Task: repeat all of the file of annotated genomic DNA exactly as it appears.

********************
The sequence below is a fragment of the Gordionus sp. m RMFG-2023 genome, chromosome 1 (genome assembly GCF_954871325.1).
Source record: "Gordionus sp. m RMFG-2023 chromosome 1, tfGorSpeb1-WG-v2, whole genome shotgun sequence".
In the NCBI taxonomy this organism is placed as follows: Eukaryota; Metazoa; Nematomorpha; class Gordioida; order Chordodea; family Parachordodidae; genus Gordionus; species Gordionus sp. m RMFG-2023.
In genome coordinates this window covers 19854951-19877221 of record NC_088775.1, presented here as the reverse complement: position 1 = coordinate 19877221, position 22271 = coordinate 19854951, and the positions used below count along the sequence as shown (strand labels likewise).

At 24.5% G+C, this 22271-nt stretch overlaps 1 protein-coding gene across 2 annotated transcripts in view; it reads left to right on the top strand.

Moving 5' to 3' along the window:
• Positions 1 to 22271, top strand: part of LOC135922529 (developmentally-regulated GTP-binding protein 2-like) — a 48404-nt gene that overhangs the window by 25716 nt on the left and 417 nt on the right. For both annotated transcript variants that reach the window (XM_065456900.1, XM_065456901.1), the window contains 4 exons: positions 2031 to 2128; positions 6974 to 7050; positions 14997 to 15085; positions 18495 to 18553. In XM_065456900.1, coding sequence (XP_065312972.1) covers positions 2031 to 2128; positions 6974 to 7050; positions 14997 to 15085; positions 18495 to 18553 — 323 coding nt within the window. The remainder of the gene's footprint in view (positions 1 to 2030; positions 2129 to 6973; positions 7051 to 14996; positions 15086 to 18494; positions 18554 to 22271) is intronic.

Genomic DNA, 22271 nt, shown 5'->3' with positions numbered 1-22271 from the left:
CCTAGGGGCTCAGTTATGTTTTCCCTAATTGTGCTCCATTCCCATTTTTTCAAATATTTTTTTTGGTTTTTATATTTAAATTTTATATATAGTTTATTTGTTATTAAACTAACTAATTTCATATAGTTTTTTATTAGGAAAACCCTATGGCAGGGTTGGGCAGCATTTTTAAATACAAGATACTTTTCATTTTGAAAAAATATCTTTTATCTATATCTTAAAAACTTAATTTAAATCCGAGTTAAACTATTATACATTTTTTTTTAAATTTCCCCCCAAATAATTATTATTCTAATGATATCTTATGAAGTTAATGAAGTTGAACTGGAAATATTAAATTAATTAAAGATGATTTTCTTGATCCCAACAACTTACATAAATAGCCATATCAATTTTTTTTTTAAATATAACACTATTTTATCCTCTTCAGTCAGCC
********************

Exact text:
The sequence below is a fragment of the Gordionus sp. m RMFG-2023 genome, chromosome 1 (genome assembly GCF_954871325.1).
Source record: "Gordionus sp. m RMFG-2023 chromosome 1, tfGorSpeb1-WG-v2, whole genome shotgun sequence".
In the NCBI taxonomy this organism is placed as follows: Eukaryota; Metazoa; Nematomorpha; class Gordioida; order Chordodea; family Parachordodidae; genus Gordionus; species Gordionus sp. m RMFG-2023.
In genome coordinates this window covers 19854951-19877221 of record NC_088775.1, presented here as the reverse complement: position 1 = coordinate 19877221, position 22271 = coordinate 19854951, and the positions used below count along the sequence as shown (strand labels likewise).

At 24.5% G+C, this 22271-nt stretch overlaps 1 protein-coding gene across 2 annotated transcripts in view; it reads left to right on the top strand.

Moving 5' to 3' along the window:
• Positions 1 to 22271, top strand: part of LOC135922529 (developmentally-regulated GTP-binding protein 2-like) — a 48404-nt gene that overhangs the window by 25716 nt on the left and 417 nt on the right. For both annotated transcript variants that reach the window (XM_065456900.1, XM_065456901.1), the window contains 4 exons: positions 2031 to 2128; positions 6974 to 7050; positions 14997 to 15085; positions 18495 to 18553. In XM_065456900.1, coding sequence (XP_065312972.1) covers positions 2031 to 2128; positions 6974 to 7050; positions 14997 to 15085; positions 18495 to 18553 — 323 coding nt within the window. The remainder of the gene's footprint in view (positions 1 to 2030; positions 2129 to 6973; positions 7051 to 14996; positions 15086 to 18494; positions 18554 to 22271) is intronic.

Genomic DNA, 22271 nt, shown 5'->3' with positions numbered 1-22271 from the left:
CCTAGGGGCTCAGTTATGTTTTCCCTAATTGTGCTCCATTCCCATTTTTTCAAATATTTTTTTTGGTTTTTATATTTAAATTTTATATATAGTTTATTTGTTATTAAACTAACTAATTTCATATAGTTTTTTATTAGGAAAACCCTATGGCAGGGTTGGGCAGCATTTTTAAATACAAGATACTTTTCATTTTGAAAAAATATCTTTTATCTATATCTTAAAAACTTAATTTAAATCCGAGTTAAACTATTATACATTTTTTTTTAAATTTCCCCCCAAATAATTATTATTCTAATGATATCTTATGAAGTTAATGAAGTTGAACTGGAAATATTAAATTAATTAAAGATGATTTTCTTGATCCCAACAACTTACATAAATAGCCATATCAATTTTTTTTTTAAATATAACACTATTTTATCCTCTTCAGTCAGCC